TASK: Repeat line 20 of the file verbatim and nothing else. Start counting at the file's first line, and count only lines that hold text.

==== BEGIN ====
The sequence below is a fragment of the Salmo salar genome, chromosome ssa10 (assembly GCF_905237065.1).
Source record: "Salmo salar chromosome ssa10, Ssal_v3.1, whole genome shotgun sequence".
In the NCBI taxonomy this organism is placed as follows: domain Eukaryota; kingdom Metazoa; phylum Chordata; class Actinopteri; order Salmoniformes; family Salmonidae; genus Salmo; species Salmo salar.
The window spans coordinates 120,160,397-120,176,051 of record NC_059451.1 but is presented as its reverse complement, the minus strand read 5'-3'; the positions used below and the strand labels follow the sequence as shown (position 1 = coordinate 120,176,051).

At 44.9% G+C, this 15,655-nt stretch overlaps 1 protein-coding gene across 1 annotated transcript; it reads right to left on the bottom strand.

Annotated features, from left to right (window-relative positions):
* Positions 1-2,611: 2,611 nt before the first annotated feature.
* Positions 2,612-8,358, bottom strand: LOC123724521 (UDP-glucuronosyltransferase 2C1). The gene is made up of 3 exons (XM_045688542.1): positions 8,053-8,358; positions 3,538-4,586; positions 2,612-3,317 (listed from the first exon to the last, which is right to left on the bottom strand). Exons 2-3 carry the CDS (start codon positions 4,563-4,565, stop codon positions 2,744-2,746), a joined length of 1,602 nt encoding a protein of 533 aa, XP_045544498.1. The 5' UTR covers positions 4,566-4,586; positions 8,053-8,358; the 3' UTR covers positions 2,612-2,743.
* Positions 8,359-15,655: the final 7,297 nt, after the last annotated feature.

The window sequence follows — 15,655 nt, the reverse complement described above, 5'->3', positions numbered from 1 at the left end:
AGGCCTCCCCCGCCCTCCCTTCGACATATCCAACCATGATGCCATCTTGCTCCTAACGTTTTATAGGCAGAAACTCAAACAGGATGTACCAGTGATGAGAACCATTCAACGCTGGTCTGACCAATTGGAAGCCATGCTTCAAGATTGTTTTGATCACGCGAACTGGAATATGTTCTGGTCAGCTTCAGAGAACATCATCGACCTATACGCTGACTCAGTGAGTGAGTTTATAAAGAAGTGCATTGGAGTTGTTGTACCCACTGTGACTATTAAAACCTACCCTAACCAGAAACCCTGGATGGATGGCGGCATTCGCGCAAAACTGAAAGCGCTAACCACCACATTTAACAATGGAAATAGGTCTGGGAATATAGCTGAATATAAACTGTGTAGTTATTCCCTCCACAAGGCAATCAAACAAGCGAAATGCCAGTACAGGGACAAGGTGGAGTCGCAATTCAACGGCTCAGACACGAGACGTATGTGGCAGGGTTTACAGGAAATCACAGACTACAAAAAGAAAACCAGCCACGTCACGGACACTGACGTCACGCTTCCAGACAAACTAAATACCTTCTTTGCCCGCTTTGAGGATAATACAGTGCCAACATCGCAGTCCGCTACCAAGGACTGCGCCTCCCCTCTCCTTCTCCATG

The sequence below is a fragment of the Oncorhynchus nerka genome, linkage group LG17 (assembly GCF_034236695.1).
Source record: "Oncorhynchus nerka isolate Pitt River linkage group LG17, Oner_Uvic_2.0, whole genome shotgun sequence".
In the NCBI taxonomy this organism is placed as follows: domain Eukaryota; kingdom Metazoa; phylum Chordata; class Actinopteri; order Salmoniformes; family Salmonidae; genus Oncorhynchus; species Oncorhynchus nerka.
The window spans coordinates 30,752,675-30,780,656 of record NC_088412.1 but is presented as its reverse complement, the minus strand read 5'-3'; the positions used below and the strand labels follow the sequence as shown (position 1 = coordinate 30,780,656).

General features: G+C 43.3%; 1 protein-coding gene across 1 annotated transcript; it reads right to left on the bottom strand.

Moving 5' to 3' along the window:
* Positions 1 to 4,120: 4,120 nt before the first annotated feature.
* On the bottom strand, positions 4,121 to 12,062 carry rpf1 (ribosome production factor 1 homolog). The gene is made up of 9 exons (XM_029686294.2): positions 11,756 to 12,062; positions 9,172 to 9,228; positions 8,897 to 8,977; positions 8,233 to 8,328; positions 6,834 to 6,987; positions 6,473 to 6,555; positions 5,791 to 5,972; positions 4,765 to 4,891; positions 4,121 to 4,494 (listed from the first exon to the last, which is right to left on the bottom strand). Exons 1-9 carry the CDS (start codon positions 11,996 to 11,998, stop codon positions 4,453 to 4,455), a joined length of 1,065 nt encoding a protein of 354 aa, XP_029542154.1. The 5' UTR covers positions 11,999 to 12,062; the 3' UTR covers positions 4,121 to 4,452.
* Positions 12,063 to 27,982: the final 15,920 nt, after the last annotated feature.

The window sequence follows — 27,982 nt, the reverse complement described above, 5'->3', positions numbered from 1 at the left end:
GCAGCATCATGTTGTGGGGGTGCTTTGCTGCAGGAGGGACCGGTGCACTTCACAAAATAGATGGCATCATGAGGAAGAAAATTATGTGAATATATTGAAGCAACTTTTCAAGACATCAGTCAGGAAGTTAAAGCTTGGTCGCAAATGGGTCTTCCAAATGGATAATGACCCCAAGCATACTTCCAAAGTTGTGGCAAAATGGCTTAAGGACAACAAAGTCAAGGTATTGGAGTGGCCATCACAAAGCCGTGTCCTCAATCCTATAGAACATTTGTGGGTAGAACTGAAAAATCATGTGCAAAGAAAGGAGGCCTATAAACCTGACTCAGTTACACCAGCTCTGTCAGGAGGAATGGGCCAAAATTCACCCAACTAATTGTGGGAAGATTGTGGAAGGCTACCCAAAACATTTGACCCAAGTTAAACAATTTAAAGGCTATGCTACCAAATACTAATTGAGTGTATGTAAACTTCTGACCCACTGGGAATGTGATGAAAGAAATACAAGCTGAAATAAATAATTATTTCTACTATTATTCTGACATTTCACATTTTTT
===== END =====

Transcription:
* Positions 12,063 to 27,982: the final 15,920 nt, after the last annotated feature.